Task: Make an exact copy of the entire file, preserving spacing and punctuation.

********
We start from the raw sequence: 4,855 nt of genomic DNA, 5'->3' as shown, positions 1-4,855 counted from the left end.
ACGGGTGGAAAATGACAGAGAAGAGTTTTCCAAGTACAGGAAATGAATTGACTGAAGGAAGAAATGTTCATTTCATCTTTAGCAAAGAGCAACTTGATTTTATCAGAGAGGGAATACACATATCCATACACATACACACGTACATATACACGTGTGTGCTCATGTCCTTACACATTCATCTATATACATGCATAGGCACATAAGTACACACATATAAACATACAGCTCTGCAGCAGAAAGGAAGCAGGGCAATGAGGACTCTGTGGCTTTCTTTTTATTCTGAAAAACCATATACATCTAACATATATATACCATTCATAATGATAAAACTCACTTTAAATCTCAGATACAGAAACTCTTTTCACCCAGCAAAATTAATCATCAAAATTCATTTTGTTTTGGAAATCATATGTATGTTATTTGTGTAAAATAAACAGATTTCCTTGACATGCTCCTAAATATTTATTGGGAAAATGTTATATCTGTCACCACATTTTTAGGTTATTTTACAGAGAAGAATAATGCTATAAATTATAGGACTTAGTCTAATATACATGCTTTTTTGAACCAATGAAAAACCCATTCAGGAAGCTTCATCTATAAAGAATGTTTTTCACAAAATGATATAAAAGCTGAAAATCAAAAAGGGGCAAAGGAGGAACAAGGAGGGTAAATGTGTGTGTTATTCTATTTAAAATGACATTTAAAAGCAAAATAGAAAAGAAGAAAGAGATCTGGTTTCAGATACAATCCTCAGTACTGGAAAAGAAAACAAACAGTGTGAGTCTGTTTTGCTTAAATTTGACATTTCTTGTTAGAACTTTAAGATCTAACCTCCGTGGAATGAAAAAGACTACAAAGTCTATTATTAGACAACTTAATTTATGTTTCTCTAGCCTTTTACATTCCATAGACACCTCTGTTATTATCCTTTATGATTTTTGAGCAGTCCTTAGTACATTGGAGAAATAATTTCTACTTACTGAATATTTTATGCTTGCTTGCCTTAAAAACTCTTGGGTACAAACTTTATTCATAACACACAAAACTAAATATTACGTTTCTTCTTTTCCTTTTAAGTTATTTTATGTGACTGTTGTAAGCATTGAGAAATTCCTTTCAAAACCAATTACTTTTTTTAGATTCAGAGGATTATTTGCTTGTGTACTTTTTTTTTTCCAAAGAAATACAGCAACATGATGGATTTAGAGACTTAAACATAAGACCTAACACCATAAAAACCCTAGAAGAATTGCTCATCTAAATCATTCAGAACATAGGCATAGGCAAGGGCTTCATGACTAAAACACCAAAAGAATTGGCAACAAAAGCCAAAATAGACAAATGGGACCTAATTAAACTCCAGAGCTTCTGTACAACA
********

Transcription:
We start from the raw sequence: 4,855 nt of genomic DNA, 5'->3' as shown, positions 1-4,855 counted from the left end.
ACGGGTGGAAAATGACAGAGAAGAGTTTTCCAAGTACAGGAAATGAATTGACTGAAGGAAGAAATGTTCATTTCATCTTTAGCAAAGAGCAACTTGATTTTATCAGAGAGGGAATACACATATCCATACACATACACACGTACATATACACGTGTGTGCTCATGTCCTTACACATTCATCTATATACATGCATAGGCACATAAGTACACACATATAAACATACAGCTCTGCAGCAGAAAGGAAGCAGGGCAATGAGGACTCTGTGGCTTTCTTTTTATTCTGAAAAACCATATACATCTAACATATATATACCATTCATAATGATAAAACTCACTTTAAATCTCAGATACAGAAACTCTTTTCACCCAGCAAAATTAATCATCAAAATTCATTTTGTTTTGGAAATCATATGTATGTTATTTGTGTAAAATAAACAGATTTCCTTGACATGCTCCTAAATATTTATTGGGAAAATGTTATATCTGTCACCACATTTTTAGGTTATTTTACAGAGAAGAATAATGCTATAAATTATAGGACTTAGTCTAATATACATGCTTTTTTGAACCAATGAAAAACCCATTCAGGAAGCTTCATCTATAAAGAATGTTTTTCACAAAATGATATAAAAGCTGAAAATCAAAAAGGGGCAAAGGAGGAACAAGGAGGGTAAATGTGTGTGTTATTCTATTTAAAATGACATTTAAAAGCAAAATAGAAAAGAAGAAAGAGATCTGGTTTCAGATACAATCCTCAGTACTGGAAAAGAAAACAAACAGTGTGAGTCTGTTTTGCTTAAATTTGACATTTCTTGTTAGAACTTTAAGATCTAACCTCCGTGGAATGAAAAAGACTACAAAGTCTATTATTAGACAACTTAATTTATGTTTCTCTAGCCTTTTACATTCCATAGACACCTCTGTTATTATCCTTTATGATTTTTGAGCAGTCCTTAGTACATTGGAGAAATAATTTCTACTTACTGAATATTTTATGCTTGCTTGCCTTAAAAACTCTTGGGTACAAACTTTATTCATAACACACAAAACTAAATATTACGTTTCTTCTTTTCCTTTTAAGTTATTTTATGTGACTGTTGTAAGCATTGAGAAATTCCTTTCAAAACCAATTACTTTTTTTAGATTCAGAGGATTATTTGCTTGTGTACTTTTTTTTTTCCAAAGAAATACAGCAACATGATGGATTTAGAGACTTAAACATAAGACCTAACACCATAAAAACCCTAGAAGAATTGCTCATCTAAATCATTCAGAACATAGGCATAGGCAAGGGCTTCATGACTAAAACACCAAAAGAATTGGCAACAAAAGCCAAAATAGACAAATGGGACCTAATTAAACTCCAGAGCTTCTGTACAACA